Tag Archives: Hardt and Negri

The REAL task of decolonisation

Too few people seem to take the work of those two inimitably emancipatory thinkers, Michael Hardt and Antonio Negri, seriously. And I am not talking about those nit-picking academics who engage with them at an analytic level to argue about whether they got Marx right, or Foucault, or Deleuze, and so on. What I mean…

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Atonal music as model for democracy

I can imagine readers thinking to themselves what a nonsensical title this post bears – atonal music as a model for democracy? Really? What possible connection could there be? And yet, someone familiar with the atonal music of Arnold Schönberg, and with the idea of optimal citizen-participation as a criterion of “true” democracy, might just…

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The age of the indebted, mediatised, securitised and depoliticised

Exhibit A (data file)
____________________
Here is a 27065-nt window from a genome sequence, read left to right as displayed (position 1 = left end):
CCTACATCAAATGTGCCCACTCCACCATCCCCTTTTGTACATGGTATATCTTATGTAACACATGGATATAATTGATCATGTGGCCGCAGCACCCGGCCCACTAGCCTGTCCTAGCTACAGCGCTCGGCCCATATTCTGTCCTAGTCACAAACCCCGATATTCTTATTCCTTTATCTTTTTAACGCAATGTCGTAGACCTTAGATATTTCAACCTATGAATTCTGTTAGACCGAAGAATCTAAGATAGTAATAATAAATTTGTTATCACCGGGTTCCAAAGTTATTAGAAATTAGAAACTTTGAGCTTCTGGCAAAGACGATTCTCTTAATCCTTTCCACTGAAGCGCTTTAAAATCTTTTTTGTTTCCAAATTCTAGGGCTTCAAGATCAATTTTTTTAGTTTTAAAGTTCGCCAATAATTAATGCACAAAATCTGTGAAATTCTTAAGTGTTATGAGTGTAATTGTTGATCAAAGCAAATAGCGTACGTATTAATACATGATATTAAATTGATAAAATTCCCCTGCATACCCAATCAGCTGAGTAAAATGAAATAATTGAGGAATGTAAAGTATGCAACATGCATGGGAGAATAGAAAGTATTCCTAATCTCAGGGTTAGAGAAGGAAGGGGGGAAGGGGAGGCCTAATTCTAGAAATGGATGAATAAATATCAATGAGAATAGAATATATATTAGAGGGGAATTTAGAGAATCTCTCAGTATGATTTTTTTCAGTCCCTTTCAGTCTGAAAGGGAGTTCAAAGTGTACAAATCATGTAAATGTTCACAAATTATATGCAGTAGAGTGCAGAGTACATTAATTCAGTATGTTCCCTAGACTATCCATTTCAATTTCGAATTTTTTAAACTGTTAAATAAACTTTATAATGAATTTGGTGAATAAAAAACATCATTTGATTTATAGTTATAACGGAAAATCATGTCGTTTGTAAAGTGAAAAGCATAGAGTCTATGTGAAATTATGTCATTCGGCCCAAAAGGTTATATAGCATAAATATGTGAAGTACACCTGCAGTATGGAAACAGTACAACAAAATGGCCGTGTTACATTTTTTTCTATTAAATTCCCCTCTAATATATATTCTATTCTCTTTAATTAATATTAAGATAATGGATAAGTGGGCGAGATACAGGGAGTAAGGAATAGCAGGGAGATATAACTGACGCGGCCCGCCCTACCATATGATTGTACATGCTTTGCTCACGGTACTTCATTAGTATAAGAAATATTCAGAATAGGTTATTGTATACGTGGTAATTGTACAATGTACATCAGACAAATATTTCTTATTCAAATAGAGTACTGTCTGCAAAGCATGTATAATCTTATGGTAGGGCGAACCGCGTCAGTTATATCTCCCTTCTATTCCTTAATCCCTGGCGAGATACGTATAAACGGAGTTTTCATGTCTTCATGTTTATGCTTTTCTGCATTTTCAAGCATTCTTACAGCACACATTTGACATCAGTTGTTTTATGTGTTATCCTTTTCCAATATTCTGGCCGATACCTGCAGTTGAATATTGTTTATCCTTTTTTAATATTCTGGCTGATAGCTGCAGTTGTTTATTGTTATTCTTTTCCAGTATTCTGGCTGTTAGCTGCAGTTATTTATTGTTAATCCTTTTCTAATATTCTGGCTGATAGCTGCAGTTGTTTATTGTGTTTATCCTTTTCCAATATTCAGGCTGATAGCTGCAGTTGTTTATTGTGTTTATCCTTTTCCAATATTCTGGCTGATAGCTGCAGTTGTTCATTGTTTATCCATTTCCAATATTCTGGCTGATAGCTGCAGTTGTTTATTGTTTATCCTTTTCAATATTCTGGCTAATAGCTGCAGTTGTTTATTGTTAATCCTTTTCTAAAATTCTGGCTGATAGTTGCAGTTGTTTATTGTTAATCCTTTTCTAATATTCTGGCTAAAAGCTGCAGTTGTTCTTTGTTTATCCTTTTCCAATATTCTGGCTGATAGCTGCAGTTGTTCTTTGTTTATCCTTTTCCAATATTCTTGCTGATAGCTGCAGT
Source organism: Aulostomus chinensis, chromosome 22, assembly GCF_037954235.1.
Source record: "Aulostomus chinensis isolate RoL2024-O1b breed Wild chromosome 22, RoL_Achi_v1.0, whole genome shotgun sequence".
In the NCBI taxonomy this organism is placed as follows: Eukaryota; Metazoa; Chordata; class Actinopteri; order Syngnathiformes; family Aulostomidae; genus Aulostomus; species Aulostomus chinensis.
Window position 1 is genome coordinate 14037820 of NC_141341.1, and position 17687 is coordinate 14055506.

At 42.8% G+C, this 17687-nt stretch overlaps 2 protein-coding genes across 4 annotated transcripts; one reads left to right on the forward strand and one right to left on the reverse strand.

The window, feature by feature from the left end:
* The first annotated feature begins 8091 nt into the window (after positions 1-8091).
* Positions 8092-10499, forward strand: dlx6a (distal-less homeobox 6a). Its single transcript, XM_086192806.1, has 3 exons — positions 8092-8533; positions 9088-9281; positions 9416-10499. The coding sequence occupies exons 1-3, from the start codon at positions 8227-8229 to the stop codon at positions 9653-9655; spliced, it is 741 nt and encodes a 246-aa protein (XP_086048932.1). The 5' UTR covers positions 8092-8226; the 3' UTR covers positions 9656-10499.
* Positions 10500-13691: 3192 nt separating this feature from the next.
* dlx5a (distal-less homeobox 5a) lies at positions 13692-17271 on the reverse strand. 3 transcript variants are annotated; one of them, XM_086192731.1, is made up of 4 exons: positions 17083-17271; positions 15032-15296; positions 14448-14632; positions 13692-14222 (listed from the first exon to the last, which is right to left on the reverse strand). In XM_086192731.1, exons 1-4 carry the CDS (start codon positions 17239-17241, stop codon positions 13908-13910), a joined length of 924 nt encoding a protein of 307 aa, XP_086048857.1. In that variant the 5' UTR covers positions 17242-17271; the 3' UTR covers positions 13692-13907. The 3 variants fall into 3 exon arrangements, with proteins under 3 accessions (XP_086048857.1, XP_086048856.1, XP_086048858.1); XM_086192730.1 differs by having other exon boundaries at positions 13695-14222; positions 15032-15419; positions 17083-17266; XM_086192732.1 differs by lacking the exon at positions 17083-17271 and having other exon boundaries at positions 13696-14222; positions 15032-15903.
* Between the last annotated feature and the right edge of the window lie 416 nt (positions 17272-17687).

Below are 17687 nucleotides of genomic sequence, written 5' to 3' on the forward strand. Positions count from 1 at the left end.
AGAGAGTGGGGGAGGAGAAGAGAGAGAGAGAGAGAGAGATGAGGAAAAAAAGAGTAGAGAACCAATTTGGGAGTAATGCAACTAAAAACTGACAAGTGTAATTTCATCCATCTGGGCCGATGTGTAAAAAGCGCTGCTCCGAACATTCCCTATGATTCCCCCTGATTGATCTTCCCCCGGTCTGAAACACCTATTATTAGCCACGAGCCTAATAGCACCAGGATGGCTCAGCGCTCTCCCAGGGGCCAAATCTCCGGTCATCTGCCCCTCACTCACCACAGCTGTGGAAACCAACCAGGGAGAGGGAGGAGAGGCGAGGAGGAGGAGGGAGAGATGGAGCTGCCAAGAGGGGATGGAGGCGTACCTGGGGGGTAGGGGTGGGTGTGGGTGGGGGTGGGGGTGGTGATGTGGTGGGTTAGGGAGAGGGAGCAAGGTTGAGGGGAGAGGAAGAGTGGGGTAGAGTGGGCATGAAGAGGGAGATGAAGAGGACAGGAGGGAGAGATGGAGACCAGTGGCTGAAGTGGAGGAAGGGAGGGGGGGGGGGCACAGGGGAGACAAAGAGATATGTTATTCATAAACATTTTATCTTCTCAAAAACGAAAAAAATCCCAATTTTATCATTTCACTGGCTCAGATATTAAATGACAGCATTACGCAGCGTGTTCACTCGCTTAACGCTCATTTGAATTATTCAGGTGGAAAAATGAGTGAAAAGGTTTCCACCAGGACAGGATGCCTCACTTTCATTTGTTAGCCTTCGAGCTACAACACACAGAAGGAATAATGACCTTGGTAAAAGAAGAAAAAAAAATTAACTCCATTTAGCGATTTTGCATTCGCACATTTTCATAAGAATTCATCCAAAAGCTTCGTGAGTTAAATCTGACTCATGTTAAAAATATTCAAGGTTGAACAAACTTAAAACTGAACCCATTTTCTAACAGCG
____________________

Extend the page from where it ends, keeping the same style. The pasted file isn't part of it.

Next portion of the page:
In Michael Hardt and Antonio Negri’s latest book Declaration (Argo Navis, 2012) — although, probably given its brevity (just over a hundred pages) compared to the books comprising their trilogy (Empire, Multitude and Commonwealth), they refer to it as a “pamphlet” — they articulate the global crisis of the present era in terms of four…

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Farewell, my queen, farewell greed

The French Revolution, triggered by the storming of the Bastille in 1789, was an “event” in Badiou’s sense of a history-changing occurrence made possible by a large number of individuals acting in concert to achieve a certain goal. This event is vividly brought to life – albeit from a distance – in Benoit Jacquot’s wonderfully…

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